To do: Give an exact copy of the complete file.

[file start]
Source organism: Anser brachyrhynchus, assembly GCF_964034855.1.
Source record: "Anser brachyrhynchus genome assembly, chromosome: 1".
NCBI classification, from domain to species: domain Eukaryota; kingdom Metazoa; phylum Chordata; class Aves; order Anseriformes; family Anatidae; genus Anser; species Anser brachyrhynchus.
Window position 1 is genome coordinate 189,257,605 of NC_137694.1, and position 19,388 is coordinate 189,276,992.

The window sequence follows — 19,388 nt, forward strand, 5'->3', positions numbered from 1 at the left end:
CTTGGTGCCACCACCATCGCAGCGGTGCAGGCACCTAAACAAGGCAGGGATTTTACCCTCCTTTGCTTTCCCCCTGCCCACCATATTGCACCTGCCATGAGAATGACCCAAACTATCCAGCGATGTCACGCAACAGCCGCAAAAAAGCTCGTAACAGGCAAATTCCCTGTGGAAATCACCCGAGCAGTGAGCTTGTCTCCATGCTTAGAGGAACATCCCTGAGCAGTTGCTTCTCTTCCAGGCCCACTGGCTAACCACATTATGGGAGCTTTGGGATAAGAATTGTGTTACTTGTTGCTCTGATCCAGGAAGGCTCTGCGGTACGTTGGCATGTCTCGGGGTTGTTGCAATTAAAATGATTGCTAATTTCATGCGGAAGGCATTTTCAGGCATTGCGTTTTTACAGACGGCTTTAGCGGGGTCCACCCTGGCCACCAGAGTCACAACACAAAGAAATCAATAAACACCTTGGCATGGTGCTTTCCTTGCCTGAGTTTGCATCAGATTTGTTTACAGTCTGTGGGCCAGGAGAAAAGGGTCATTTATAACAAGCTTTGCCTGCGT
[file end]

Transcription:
Source organism: Anser brachyrhynchus, assembly GCF_964034855.1.
Source record: "Anser brachyrhynchus genome assembly, chromosome: 1".
NCBI classification, from domain to species: domain Eukaryota; kingdom Metazoa; phylum Chordata; class Aves; order Anseriformes; family Anatidae; genus Anser; species Anser brachyrhynchus.
Window position 1 is genome coordinate 189,257,605 of NC_137694.1, and position 19,388 is coordinate 189,276,992.

The window sequence follows — 19,388 nt, forward strand, 5'->3', positions numbered from 1 at the left end:
CTTGGTGCCACCACCATCGCAGCGGTGCAGGCACCTAAACAAGGCAGGGATTTTACCCTCCTTTGCTTTCCCCCTGCCCACCATATTGCACCTGCCATGAGAATGACCCAAACTATCCAGCGATGTCACGCAACAGCCGCAAAAAAGCTCGTAACAGGCAAATTCCCTGTGGAAATCACCCGAGCAGTGAGCTTGTCTCCATGCTTAGAGGAACATCCCTGAGCAGTTGCTTCTCTTCCAGGCCCACTGGCTAACCACATTATGGGAGCTTTGGGATAAGAATTGTGTTACTTGTTGCTCTGATCCAGGAAGGCTCTGCGGTACGTTGGCATGTCTCGGGGTTGTTGCAATTAAAATGATTGCTAATTTCATGCGGAAGGCATTTTCAGGCATTGCGTTTTTACAGACGGCTTTAGCGGGGTCCACCCTGGCCACCAGAGTCACAACACAAAGAAATCAATAAACACCTTGGCATGGTGCTTTCCTTGCCTGAGTTTGCATCAGATTTGTTTACAGTCTGTGGGCCAGGAGAAAAGGGTCATTTATAACAAGCTTTGCCTGCGT